7 Reasons to NOT Cancel VBS This Summer

Of all the years I spent going to VBS as a child, I only really have two memories of those flannel-graphed summer days.

The first, and most vivid, is the year that I asked my group leader if I could use the restroom, and then left the church. I walked away and hung out with some friends at a nearby neighborhood pool, without the slightest awareness of the chaos taking place as everything shut down to look for a missing 4th grader. Like most strong memories, the associated sensory connection to the smell of chlorine and the pain of a wooden paddle keep that day in front of my mind.

The only other VBS memory I have relates to what I remember as Backyard Bible Club that a neighbor in the cul-de-sac down the street hosted. I’m not sure what we studied or if there was even a theme, but I do know that I got to hang-out with my primary summertime friend group, the kids on my street, and learn about Jesus at the same time. Maybe there were also sensory triggers in the super sweet lemonade and mailbox balloons that I may or may not have popped (I was an “active” child).

Here’s why those memories are on my mind today. As the stay-at-home orders begin to lift and a return to the normalcy found in the rhythms and relationships of the church begins to happen, I am thinking about the implications on VBS. Thinking tends to always lead me to ask, “What If?”

What if instead of trying to gather hundreds of kids in a big room together, which probably won’t sound appealing to an unchurched parent anytime soon, we deployed our VBS resources into our neighborhoods and homes?

What if instead of renting an already germ-infested, array of bouncy castles and inflatable slides, we trained our parents to connect with a smaller, socially distanced group of neighborhood kids?

What if instead of one person learning and teaching the lessons each day, tens or hundreds of people received the curriculum and the opportunity to share the Good News of Jesus right in their front, or back, yards?

What if VBS worship wasn’t on a stage with dancers and motion lights, but played from a laptop alongside awkward teenagers trying to keep their younger sibling’s friends engaged?

What if craft time was on the porch and recreation time was at the driveway basketball hoop?

What if we equipped people to be the church with smaller gatherings in neighborhoods across our city this Summer rather than inviting a crowd-averse community back on campus?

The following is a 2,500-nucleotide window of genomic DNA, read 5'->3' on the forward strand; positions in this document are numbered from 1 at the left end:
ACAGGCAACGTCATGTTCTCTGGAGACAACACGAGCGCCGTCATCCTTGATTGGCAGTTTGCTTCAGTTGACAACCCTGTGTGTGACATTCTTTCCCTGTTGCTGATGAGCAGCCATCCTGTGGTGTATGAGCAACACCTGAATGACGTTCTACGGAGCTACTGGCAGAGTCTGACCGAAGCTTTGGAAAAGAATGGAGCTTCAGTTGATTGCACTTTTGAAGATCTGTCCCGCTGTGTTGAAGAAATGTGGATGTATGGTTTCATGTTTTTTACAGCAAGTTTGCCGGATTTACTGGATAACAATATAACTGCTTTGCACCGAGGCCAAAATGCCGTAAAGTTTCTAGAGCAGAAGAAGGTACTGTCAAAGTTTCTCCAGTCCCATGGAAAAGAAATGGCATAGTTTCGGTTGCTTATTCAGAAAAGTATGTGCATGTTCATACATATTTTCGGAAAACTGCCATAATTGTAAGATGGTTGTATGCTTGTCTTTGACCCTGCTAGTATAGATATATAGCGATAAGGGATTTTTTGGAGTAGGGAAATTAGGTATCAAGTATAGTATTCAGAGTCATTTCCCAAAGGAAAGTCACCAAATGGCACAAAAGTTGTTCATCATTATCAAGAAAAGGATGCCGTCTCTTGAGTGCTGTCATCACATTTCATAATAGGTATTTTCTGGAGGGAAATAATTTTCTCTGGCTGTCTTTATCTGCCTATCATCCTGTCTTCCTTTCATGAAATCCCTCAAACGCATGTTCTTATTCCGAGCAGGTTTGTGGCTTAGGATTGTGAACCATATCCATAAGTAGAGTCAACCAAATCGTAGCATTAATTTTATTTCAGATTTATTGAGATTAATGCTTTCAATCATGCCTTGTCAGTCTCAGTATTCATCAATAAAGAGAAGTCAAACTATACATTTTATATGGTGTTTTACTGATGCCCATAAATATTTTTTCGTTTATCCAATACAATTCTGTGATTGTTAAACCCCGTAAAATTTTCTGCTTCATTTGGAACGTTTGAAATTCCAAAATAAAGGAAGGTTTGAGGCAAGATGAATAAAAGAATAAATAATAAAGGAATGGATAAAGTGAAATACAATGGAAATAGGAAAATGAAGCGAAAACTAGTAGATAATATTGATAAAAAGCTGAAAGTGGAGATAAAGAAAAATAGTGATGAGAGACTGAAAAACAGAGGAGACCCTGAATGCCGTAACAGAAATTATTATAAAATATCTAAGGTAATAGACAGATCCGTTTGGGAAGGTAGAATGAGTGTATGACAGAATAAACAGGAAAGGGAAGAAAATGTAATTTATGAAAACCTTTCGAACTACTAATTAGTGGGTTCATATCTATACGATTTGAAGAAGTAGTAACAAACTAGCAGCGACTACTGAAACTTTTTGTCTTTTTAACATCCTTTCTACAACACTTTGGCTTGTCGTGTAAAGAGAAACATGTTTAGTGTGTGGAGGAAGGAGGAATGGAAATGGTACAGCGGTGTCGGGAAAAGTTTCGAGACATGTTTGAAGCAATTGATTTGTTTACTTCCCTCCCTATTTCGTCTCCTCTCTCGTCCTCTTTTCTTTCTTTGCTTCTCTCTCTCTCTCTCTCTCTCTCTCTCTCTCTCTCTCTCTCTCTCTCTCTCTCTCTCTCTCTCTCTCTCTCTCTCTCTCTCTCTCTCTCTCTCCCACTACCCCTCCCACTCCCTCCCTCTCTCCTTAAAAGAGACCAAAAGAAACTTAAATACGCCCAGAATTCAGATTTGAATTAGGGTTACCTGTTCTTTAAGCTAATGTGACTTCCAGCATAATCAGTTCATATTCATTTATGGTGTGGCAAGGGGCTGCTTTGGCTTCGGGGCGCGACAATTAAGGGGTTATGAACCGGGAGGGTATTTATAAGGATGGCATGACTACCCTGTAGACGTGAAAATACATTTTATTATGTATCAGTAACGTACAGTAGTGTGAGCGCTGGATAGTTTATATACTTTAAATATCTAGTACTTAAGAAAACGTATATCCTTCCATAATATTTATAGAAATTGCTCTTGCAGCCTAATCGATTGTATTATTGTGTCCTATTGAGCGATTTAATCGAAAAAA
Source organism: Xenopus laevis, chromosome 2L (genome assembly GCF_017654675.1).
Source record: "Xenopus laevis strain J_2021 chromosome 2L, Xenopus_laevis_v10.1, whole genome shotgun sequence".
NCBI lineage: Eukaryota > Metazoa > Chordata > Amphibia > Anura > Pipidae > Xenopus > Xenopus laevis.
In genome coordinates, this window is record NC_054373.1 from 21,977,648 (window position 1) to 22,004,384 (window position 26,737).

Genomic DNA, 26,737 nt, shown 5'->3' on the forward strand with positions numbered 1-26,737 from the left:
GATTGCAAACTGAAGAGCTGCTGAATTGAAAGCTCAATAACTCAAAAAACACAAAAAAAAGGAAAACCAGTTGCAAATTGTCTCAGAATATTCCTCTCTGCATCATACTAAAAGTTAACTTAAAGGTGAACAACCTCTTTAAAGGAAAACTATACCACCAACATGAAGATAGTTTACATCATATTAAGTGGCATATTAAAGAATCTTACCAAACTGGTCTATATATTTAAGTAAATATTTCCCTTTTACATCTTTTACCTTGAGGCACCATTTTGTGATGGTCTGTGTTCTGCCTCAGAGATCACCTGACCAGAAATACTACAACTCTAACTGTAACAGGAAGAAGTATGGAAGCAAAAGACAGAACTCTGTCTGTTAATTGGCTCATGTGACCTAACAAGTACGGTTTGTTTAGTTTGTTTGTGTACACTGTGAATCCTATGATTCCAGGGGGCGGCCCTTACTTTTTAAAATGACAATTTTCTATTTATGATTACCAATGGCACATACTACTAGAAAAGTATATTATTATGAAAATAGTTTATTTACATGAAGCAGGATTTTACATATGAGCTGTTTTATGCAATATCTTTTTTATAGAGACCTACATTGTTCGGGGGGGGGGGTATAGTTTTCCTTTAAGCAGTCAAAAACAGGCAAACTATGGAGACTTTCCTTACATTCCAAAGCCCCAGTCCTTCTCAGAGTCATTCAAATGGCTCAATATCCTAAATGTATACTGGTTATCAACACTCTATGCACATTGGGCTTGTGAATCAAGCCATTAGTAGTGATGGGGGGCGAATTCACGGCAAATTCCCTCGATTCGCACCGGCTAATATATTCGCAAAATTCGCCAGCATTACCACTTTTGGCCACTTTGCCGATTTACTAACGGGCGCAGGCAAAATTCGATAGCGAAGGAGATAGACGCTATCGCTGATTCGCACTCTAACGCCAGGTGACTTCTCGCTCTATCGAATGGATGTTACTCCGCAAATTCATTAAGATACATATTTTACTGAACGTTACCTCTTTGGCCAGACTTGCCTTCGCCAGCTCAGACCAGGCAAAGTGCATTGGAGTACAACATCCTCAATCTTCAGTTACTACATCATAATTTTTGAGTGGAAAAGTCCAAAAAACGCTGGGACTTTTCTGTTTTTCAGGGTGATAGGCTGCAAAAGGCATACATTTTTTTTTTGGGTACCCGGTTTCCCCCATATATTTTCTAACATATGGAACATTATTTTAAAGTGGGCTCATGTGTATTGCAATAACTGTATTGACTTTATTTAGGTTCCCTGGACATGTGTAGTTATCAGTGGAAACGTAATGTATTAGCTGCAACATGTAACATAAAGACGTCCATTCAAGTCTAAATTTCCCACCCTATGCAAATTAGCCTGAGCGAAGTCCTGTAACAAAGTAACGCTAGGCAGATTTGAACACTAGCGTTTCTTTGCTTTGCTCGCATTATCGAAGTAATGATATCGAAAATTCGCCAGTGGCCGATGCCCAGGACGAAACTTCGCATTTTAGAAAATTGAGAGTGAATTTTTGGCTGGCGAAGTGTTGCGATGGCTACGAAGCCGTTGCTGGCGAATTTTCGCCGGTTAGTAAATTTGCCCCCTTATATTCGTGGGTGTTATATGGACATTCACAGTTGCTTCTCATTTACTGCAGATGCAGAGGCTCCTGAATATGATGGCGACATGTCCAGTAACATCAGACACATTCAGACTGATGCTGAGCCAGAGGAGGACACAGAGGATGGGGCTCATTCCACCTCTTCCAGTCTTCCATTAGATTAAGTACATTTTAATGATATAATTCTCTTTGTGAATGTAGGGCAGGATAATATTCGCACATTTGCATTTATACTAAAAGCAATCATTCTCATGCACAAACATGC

What if 30+ years from now, adults everywhere fondly remembered gathering under tall pine trees with their neighborhood pals, drinking lemonade, and learning about Jesus from their friends’ parents?

I guess I am saying, don’t cancel your VBS this Summer… deploy your VBS this Summer. Put curriculum in the hands of families all across your communities, from cul-de-sacs down the street to apartments and neighborhood pools, and watch what happens when we empower and train people to be the church! 2020 may be the most crucial Summer of programming your church will ever experience. 

Just remember to keep an eye on those fidgety fourth graders.


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Bryan Rose

Bryan Rose

As Lead Navigator for Auxano, Bryan Rose has a strong bias toward merging strategy and creativity within the vision of the local church and has had a diversity of experience in just about every ministry discipline over the last 12 years. With his experience as a multi-site strategist and campus pastor at a 3500 member multi-campus church in the Houston Metro area, Bryan has a passion to see “launch clarity” define the unique Great Commission call of developing church plants and campus, while at the same time serving established churches as they seek to clarify their individual ministry calling. Bryan has demonstrated achievement as a strategic thinker with a unique ability to infuse creativity into the visioning process while bringing a group of people to a deep sense of personal ownership and passion.

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comment_post_ID); ?> Thank you Ed for sharing your insights into the Church Growth Movement. I have my reservations with Church Growth models because it has done more damage than good in the Body of Christ. Over the years, western churches are more focused on results, formulas and processes with little or no emphasis on membership and church discipline. Pastors and vocational leaders are burnt out because they're overworked. I do believe that the Church Growth model is a catalyst to two destructive groups: The New Apostolic Reformation and the Emerging Church. Both groups overlap and have a very loose definition. They're both focus on contemporary worship, expansion of church brand (franchising), and mobilizing volunteering members as 'leaders' to grow their ministry. Little focus on biblical study, apologetics and genuine missional work with no agenda besides preaching of the gospel.
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